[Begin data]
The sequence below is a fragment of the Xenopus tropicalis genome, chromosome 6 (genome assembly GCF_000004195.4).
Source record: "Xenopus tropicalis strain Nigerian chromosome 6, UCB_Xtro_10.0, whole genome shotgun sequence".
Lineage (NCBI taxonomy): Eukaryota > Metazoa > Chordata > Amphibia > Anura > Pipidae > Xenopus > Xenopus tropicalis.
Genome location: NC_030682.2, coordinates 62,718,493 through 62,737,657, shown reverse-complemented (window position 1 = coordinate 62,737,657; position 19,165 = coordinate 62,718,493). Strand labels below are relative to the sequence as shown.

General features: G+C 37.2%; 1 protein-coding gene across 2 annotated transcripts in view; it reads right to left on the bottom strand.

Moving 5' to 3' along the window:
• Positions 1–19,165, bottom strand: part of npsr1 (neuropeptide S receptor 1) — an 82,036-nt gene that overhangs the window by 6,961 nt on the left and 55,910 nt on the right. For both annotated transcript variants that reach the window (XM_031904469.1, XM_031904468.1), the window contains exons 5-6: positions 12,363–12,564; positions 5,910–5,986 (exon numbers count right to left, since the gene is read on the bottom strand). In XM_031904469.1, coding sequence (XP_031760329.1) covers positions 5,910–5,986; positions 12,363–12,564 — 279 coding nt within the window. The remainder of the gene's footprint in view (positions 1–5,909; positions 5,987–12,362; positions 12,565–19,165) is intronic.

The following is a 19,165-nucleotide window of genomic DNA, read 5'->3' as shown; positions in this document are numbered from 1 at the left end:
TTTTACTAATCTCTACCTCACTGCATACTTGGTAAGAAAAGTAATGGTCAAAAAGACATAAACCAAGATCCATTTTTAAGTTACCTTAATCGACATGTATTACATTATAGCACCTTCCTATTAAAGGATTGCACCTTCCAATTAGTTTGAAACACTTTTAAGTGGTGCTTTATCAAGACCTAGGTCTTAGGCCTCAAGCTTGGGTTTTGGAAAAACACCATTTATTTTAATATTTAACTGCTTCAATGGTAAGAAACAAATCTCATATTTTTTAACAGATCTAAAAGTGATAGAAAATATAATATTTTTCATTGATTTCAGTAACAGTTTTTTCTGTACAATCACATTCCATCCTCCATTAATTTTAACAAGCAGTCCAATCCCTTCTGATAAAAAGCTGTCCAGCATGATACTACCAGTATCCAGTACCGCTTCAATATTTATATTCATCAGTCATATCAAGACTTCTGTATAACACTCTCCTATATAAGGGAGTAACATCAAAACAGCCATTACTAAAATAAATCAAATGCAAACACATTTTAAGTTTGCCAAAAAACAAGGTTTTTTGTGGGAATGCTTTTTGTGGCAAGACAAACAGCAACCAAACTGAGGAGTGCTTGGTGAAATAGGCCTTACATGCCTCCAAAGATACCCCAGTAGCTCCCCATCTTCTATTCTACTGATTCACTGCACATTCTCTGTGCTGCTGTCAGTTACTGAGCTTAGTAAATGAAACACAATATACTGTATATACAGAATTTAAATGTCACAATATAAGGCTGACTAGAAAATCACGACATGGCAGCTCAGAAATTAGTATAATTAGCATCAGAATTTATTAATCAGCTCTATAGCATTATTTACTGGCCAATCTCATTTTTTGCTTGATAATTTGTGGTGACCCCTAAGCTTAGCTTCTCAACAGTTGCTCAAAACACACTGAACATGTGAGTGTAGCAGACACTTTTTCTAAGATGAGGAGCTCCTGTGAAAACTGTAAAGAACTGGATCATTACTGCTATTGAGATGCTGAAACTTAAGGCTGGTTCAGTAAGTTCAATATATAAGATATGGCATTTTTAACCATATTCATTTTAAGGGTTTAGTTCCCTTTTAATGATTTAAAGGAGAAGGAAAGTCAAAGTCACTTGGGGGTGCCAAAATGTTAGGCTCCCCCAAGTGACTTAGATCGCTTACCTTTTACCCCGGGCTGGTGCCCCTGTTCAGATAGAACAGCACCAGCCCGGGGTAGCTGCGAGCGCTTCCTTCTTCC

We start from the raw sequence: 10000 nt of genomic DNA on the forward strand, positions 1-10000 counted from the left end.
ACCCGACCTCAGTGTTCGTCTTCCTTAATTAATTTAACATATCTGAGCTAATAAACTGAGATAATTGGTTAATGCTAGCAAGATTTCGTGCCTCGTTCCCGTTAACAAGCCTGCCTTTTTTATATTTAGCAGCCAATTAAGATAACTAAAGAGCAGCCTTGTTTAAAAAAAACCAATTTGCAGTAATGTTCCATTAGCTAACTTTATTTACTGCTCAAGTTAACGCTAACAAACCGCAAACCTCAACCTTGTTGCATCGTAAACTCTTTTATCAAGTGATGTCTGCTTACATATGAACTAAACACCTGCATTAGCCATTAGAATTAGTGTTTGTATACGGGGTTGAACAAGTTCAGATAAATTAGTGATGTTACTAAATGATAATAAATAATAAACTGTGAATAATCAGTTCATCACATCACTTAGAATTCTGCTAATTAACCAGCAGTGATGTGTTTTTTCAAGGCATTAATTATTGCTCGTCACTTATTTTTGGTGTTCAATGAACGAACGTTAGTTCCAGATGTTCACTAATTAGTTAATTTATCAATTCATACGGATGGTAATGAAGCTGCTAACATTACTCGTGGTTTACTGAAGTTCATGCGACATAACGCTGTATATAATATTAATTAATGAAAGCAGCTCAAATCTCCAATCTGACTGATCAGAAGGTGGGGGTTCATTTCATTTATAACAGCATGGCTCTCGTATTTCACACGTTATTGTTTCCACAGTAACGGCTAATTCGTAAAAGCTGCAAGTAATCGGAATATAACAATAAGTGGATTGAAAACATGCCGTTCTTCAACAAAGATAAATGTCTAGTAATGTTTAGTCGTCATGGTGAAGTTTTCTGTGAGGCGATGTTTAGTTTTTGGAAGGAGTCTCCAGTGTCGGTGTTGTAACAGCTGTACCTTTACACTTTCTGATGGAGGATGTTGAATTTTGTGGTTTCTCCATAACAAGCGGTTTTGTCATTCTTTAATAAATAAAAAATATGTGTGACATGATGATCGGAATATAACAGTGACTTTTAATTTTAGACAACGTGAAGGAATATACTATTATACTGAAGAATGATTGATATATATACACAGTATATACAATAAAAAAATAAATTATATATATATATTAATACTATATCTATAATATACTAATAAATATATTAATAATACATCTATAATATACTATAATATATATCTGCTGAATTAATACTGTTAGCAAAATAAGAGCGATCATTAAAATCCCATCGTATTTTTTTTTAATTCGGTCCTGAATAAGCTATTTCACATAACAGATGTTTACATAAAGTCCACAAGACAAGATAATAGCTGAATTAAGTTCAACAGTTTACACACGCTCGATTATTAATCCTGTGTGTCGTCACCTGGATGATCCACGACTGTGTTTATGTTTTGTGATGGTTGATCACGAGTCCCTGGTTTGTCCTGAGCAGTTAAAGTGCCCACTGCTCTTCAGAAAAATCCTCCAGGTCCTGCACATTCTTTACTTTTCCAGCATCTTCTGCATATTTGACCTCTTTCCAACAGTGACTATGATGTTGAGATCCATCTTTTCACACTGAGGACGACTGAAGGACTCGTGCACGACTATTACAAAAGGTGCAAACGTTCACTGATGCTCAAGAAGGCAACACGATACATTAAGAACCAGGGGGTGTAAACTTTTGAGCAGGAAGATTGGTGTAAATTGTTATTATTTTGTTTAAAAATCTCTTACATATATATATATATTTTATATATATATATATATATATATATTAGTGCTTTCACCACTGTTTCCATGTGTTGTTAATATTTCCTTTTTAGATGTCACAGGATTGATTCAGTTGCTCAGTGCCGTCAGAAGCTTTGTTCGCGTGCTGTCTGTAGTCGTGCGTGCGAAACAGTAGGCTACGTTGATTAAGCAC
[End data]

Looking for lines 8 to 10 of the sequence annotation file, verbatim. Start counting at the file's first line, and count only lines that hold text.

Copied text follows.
The following is a 19,165-nucleotide window of genomic DNA, read 5'->3' as shown; positions in this document are numbered from 1 at the left end:
TTTTACTAATCTCTACCTCACTGCATACTTGGTAAGAAAAGTAATGGTCAAAAAGACATAAACCAAGATCCATTTTTAAGTTACCTTAATCGACATGTATTACATTATAGCACCTTCCTATTAAAGGATTGCACCTTCCAATTAGTTTGAAACACTTTTAAGTGGTGCTTTATCAAGACCTAGGTCTTAGGCCTCAAGCTTGGGTTTTGGAAAAACACCATTTATTTTAATATTTAACTGCTTCAATGGTAAGAAACAAATCTCATATTTTTTAACAGATCTAAAAGTGATAGAAAATATAATATTTTTCATTGATTTCAGTAACAGTTTTTTCTGTACAATCACATTCCATCCTCCATTAATTTTAACAAGCAGTCCAATCCCTTCTGATAAAAAGCTGTCCAGCATGATACTACCAGTATCCAGTACCGCTTCAATATTTATATTCATCAGTCATATCAAGACTTCTGTATAACACTCTCCTATATAAGGGAGTAACATCAAAACAGCCATTACTAAAATAAATCAAATGCAAACACATTTTAAGTTTGCCAAAAAACAAGGTTTTTTGTGGGAATGCTTTTTGTGGCAAGACAAACAGCAACCAAACTGAGGAGTGCTTGGTGAAATAGGCCTTACATGCCTCCAAAGATACCCCAGTAGCTCCCCATCTTCTATTCTACTGATTCACTGCACATTCTCTGTGCTGCTGTCAGTTACTGAGCTTAGTAAATGAAACACAATATACTGTATATACAGAATTTAAATGTCACAATATAAGGCTGACTAGAAAATCACGACATGGCAGCTCAGAAATTAGTATAATTAGCATCAGAATTTATTAATCAGCTCTATAGCATTATTTACTGGCCAATCTCATTTTTTGCTTGATAATTTGTGGTGACCCCTAAGCTTAGCTTCTCAACAGTTGCTCAAAACACACTGAACATGTGAGTGTAGCAGACACTTTTTCTAAGATGAGGAGCTCCTGTGAAAACTGTAAAGAACTGGATCATTACTGCTATTGAGATGCTGAAACTTAAGGCTGGTTCAGTAAGTTCAATATATAAGATATGGCATTTTTAACCATATTCATTTTAAGGGTTTAGTTCCCTTTTAATGATTTAAAGGAGAAGGAAAGTCAAAGTCACTTGGGGGTGCCAAAATGTTAGGCTCCCCCAAGTGACTTAGATCGCTTACCTTTTACCCCGGGCTGGTGCCCCTGTTCAGATAGAACAGCACCAGCCCGGGGTAGCTGCGAGCGCTTCCTTCTTCC

We start from the raw sequence: 10000 nt of genomic DNA on the forward strand, positions 1-10000 counted from the left end.